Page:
With the decision to build cloud principles into the 5G networking standards, as well as the rise of the internet of things (IoT) and the spread of automation in general, the cloud is moving beyond the data center, being distributed to the WAN edge. Network functions that previously ran on dedicated hardware and applications and might previously have stayed in the data center are being located in edge clouds. Automation of machine processes, for instance, requires very low latencies. This results in workloads in the edge clouds that are critical components of the WAN or have stringent performance requirements from the WAN.

Somehow we need to automate connectivity and policy for these new workloads both within the data center and across the WAN. Yet the WAN is a very different beast. We cannot simply extend the data center SDN to the WAN because the edge cloud workloads require a binding to the underlying transport network.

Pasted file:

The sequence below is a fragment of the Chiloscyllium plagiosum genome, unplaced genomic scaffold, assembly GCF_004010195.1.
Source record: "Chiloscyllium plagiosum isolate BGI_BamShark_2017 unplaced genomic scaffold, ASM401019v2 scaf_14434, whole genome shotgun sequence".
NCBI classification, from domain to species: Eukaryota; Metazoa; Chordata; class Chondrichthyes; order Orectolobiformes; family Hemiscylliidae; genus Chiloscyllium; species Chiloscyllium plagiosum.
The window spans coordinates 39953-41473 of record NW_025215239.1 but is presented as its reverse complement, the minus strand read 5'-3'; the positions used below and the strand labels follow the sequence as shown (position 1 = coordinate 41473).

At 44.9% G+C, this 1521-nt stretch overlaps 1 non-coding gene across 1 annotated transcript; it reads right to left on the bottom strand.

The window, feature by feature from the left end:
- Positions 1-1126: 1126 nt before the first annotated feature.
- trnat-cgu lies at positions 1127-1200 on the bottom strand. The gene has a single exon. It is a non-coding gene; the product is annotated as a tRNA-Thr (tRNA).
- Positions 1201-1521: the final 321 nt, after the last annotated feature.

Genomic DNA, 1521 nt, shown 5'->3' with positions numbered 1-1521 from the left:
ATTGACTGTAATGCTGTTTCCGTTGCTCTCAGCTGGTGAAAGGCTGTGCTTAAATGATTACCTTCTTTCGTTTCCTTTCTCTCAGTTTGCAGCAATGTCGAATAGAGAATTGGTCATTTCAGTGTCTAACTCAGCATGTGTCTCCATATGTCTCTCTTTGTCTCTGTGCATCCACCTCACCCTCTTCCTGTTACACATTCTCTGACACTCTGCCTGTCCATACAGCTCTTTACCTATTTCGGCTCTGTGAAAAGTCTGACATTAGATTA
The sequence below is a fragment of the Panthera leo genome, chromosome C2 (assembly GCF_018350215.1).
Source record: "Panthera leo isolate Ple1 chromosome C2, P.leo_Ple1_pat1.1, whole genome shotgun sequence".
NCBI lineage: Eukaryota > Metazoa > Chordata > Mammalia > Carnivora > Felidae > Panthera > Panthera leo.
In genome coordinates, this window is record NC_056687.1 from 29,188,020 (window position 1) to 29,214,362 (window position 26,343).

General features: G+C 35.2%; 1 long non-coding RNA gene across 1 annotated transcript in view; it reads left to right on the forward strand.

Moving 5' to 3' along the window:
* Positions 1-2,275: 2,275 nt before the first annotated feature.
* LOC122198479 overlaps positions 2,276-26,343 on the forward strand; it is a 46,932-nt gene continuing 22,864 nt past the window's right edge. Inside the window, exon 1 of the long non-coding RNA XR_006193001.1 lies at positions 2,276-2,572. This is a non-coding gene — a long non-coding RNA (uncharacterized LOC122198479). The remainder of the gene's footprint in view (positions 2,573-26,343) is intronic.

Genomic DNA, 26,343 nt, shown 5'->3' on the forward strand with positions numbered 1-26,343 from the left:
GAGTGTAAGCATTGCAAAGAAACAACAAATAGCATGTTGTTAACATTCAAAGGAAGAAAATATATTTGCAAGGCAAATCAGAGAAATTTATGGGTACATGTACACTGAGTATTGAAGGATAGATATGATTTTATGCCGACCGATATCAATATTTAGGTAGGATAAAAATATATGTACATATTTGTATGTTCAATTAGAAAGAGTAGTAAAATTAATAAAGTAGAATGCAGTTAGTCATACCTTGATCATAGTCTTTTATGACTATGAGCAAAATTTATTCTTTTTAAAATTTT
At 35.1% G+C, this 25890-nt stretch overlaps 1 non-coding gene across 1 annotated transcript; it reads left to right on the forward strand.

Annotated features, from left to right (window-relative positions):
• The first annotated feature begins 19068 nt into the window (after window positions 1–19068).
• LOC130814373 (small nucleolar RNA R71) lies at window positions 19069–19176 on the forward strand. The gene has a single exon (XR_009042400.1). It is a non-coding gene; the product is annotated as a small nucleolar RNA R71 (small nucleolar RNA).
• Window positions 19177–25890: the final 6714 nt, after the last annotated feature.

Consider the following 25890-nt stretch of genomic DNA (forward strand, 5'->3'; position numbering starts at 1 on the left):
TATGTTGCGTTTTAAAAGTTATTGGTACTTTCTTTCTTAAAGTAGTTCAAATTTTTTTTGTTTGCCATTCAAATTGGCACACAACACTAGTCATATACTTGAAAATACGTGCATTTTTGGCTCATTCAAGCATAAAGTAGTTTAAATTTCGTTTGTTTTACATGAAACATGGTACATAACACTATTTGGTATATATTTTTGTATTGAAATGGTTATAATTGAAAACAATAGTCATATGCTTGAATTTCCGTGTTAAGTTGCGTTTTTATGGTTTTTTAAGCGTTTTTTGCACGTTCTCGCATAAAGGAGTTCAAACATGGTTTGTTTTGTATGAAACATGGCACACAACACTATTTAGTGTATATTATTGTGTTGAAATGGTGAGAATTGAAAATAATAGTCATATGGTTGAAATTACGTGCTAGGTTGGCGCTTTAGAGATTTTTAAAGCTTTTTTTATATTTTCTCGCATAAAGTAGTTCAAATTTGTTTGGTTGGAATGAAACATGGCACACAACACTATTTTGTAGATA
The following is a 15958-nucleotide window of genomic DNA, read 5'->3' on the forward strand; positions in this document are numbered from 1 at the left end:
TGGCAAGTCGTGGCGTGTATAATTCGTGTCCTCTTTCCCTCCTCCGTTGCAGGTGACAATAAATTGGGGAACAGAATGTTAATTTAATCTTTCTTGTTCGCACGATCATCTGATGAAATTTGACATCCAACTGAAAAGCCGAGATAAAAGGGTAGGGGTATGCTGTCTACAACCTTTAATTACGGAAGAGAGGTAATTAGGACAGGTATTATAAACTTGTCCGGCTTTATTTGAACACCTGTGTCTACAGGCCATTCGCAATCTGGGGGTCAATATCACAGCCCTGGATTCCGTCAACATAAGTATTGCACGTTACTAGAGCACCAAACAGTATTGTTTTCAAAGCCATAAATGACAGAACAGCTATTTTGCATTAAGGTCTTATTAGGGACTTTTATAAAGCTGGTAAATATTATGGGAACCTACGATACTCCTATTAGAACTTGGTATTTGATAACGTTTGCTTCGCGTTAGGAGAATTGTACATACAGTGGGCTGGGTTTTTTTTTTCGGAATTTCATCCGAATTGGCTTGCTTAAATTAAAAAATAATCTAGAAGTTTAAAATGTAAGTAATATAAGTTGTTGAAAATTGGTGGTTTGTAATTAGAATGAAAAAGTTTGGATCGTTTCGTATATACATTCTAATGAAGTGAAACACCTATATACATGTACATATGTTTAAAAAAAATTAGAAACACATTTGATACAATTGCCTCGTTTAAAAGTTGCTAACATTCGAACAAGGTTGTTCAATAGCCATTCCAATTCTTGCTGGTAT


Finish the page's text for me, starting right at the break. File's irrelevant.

The WAN is a collection of established, complex and global network infrastructures, allowing someone on a remote island in the Indonesian archipelago to dial an ancient rotary phone and connect with someone in New York City talking on the latest smartphone over LTE. There are layers upon layers of fiber optics, gateways, routers and switches, as well as operating systems and business systems that make this magic happen with 99.999 percent reliability. Empowering flexible IT applications of the cloud age to interact responsively and constructively with the wild, wide WAN is a much bigger deal.